At Oracle’s recent cloud computing analyst summit in sunny Palm Springs, the company’s executive team insisted that it sees clear skies for its efforts in cloud computing. The summit was led by senior executive Thomas Kurian, who runs the entire product organization and reports directly to CEO Larry Ellison. He affirmed that Oracle intends to offer the full range of cloud computing – public, private and hybrid models – to its customers and partners. As one of the world’s largest software suppliers Oracle has much at stake to make its database and all tools and applications available in these cloud environments, including managed cloud services. Our business technology innovation research shows this is a smart bet. Cloud computing is important or very important to 57 percent of organizations, and more than half (55%) of cloud users have been using it for more than a year. I noted in 2013 that simplifying IT and innovating in business are key to its software strategy, and Oracle’s efforts since then have executed on this outline.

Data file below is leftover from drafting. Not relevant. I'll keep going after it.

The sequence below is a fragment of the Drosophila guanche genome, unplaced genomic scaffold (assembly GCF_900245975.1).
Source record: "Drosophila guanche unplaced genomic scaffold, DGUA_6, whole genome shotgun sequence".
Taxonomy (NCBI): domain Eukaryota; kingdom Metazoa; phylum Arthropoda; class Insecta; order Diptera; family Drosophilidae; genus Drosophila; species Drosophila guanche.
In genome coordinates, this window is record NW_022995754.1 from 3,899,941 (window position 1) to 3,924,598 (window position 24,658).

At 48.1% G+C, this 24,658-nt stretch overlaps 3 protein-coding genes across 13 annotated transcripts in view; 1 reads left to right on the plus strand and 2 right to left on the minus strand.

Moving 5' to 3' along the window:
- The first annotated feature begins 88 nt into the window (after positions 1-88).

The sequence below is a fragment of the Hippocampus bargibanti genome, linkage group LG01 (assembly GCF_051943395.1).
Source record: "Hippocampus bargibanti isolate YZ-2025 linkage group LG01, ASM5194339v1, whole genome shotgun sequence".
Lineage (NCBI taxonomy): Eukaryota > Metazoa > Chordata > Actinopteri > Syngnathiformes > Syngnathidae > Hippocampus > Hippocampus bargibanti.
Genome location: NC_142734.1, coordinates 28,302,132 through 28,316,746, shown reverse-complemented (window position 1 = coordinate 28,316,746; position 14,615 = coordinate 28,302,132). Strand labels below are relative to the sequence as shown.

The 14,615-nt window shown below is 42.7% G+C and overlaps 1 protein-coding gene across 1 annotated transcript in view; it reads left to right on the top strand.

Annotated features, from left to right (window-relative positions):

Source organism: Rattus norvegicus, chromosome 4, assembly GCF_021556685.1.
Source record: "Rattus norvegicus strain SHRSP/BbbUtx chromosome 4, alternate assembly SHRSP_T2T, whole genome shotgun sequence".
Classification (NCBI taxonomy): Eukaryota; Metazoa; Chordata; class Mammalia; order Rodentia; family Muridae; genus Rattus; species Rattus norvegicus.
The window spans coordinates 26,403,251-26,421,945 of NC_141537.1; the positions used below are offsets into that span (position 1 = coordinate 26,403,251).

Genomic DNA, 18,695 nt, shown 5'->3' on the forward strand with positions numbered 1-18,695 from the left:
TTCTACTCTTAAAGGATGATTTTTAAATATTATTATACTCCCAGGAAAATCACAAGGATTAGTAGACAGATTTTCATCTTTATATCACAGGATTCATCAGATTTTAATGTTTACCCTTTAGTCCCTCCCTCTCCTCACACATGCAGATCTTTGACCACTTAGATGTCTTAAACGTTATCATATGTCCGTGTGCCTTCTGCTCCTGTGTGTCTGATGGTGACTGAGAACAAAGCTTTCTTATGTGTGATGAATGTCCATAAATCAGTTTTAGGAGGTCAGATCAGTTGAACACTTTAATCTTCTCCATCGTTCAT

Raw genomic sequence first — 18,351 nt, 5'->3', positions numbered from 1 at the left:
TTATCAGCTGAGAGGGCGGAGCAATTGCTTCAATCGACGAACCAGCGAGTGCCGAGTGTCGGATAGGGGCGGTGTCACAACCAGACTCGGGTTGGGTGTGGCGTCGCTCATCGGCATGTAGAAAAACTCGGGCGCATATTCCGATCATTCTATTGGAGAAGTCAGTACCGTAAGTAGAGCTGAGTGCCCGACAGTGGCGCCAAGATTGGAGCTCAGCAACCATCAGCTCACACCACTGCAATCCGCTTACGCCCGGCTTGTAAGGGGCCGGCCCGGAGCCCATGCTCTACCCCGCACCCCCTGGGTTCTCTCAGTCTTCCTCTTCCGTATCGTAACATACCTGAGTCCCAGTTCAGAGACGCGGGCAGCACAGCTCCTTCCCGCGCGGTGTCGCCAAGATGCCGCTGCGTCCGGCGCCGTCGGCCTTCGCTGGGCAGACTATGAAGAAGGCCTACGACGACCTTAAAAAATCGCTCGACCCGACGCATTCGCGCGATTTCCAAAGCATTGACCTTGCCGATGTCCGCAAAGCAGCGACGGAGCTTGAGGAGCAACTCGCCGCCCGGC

Topics: Big Data, Database, Microsoft, SaaS, Sales Performance, Social Media, Software as a Service, Supply Chain Performance, Middleware, Oracle Cloud, Operational Performance, Business Analytics, Business Collaboration, Business Intelligence, Business Performance, Cloud Computing, Customer & Contact Center, Financial Performance, IBM, Information Applications, Information Management, Oracle, Workforce Performance, Database as a Service, Verizon
One trend in business software that’s still in its early stages but gathering momentum is the availability of modeling tools that fill the gap between desktop spreadsheets and enterprise systems. Granted this “early stage” has been under way for quite some time, but the technology has finally progressed to the point where I expect it to get increasing market traction.
Topics: Big Data, Database, Planning, Sales Performance, Forecast, Office of Finance, Essbase, Quantrix, Operational Performance, Analytics, Business Analytics, Business Collaboration, Business Intelligence, Business Performance, Financial Performance, In-memory, Workforce Performance, finance, analysis, analytical application, business model, business plan, financial model
Interest in and development of in-memory technologies have increased over the last few years, driven in part by widespread availability of affordable 64-bit hardware and operating systems and the performance advantages in-memory operations provide over disk-based operations. Some software vendors, such as SAP with its High-Performance Analytic Appliance (HANA) project has been advancing with momentum, have even suggested that we can put our entire analytic systems in memory.
Topics: Database, Enterprise Data Strategy, IT Performance, Analytics, Business Analytics, Business Intelligence, CIO, Complex Event Processing, In-Memory Computing, Information Management, Information Technology